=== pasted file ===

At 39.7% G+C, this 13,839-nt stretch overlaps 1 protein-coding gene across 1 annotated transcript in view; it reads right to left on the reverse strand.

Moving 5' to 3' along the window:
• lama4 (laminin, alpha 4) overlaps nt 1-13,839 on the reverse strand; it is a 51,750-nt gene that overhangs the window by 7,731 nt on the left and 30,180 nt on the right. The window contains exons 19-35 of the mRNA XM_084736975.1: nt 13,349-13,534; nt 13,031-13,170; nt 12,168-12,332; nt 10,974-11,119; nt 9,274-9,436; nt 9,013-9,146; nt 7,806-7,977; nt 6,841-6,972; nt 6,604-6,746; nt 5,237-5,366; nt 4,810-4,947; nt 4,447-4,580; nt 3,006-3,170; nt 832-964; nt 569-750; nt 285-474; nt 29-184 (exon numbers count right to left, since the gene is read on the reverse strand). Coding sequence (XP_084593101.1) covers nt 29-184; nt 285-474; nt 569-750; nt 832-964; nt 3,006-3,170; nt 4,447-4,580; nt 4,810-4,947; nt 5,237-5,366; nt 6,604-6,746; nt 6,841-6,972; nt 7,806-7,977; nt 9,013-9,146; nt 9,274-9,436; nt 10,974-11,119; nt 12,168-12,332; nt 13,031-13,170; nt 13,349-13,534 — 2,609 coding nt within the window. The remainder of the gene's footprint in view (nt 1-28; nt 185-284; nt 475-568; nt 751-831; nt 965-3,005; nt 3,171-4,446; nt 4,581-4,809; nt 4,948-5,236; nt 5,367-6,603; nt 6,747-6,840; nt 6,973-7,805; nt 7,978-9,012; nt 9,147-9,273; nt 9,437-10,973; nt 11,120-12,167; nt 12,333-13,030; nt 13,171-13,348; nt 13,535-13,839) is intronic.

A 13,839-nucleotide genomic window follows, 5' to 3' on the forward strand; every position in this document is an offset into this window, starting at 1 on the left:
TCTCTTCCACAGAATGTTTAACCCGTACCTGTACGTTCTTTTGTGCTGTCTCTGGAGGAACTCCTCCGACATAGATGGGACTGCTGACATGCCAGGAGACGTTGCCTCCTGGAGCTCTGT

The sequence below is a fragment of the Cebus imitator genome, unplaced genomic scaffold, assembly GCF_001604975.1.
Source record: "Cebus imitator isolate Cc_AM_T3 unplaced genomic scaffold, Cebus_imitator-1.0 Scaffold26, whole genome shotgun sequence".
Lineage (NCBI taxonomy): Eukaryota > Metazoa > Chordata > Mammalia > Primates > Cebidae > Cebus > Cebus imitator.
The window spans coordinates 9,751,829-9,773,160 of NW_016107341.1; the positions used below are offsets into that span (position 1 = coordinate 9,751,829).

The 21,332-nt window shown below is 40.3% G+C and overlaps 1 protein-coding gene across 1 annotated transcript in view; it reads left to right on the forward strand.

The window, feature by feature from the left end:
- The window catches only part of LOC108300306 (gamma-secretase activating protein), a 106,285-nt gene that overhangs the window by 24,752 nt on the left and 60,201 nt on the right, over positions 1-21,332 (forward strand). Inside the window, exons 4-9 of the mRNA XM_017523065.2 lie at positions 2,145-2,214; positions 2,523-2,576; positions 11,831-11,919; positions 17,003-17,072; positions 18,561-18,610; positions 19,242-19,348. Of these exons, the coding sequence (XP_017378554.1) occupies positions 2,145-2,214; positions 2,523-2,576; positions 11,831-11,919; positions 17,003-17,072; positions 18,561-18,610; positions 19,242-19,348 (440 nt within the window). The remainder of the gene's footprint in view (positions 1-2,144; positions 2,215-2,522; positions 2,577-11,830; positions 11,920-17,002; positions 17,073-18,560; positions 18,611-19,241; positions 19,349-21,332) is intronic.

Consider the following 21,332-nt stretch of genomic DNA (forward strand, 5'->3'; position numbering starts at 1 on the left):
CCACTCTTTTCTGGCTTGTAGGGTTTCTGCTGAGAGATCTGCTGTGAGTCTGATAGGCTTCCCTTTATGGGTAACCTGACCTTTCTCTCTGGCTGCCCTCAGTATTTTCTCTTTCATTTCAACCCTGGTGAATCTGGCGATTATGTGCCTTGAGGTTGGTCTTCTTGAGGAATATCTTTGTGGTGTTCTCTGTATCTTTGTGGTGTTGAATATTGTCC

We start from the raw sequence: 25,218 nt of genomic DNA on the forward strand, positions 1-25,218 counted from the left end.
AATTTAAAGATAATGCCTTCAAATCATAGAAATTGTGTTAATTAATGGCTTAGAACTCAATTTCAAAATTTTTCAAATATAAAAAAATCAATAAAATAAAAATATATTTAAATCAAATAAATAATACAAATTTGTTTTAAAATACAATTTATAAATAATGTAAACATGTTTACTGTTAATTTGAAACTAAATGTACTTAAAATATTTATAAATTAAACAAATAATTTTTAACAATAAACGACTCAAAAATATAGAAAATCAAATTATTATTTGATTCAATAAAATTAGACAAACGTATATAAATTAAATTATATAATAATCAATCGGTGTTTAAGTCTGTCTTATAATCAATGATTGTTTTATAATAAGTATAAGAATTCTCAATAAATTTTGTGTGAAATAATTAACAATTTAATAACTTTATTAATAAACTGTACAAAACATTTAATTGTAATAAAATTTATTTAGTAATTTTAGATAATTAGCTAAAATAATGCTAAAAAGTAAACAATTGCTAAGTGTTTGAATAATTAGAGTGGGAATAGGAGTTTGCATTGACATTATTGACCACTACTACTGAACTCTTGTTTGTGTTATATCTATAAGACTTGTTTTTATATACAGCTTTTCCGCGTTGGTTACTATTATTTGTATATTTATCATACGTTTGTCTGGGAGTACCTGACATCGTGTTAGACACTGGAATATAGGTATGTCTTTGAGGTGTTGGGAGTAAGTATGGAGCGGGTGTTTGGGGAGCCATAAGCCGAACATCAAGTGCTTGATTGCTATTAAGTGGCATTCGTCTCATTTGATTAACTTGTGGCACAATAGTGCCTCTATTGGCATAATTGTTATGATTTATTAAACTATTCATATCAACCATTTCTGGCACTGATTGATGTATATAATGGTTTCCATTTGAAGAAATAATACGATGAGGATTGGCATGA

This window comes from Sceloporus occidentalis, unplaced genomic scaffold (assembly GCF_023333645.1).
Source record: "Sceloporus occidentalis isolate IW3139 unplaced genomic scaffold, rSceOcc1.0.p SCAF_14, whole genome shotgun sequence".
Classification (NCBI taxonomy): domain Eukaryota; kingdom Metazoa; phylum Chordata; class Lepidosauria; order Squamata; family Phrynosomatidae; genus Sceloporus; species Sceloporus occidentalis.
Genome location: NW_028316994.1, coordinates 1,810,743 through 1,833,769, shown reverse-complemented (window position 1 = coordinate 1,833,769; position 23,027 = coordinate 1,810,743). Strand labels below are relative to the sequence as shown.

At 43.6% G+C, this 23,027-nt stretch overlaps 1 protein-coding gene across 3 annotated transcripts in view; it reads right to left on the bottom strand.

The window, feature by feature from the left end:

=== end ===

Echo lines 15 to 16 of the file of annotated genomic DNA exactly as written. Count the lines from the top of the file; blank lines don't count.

We start from the raw sequence: 25,218 nt of genomic DNA on the forward strand, positions 1-25,218 counted from the left end.
AATTTAAAGATAATGCCTTCAAATCATAGAAATTGTGTTAATTAATGGCTTAGAACTCAATTTCAAAATTTTTCAAATATAAAAAAATCAATAAAATAAAAATATATTTAAATCAAATAAATAATACAAATTTGTTTTAAAATACAATTTATAAATAATGTAAACATGTTTACTGTTAATTTGAAACTAAATGTACTTAAAATATTTATAAATTAAACAAATAATTTTTAACAATAAACGACTCAAAAATATAGAAAATCAAATTATTATTTGATTCAATAAAATTAGACAAACGTATATAAATTAAATTATATAATAATCAATCGGTGTTTAAGTCTGTCTTATAATCAATGATTGTTTTATAATAAGTATAAGAATTCTCAATAAATTTTGTGTGAAATAATTAACAATTTAATAACTTTATTAATAAACTGTACAAAACATTTAATTGTAATAAAATTTATTTAGTAATTTTAGATAATTAGCTAAAATAATGCTAAAAAGTAAACAATTGCTAAGTGTTTGAATAATTAGAGTGGGAATAGGAGTTTGCATTGACATTATTGACCACTACTACTGAACTCTTGTTTGTGTTATATCTATAAGACTTGTTTTTATATACAGCTTTTCCGCGTTGGTTACTATTATTTGTATATTTATCATACGTTTGTCTGGGAGTACCTGACATCGTGTTAGACACTGGAATATAGGTATGTCTTTGAGGTGTTGGGAGTAAGTATGGAGCGGGTGTTTGGGGAGCCATAAGCCGAACATCAAGTGCTTGATTGCTATTAAGTGGCATTCGTCTCATTTGATTAACTTGTGGCACAATAGTGCCTCTATTGGCATAATTGTTATGATTTATTAAACTATTCATATCAACCATTTCTGGCACTGATTGATGTATATAATGGTTTCCATTTGAAGAAATAATACGATGAGGATTGGCATGA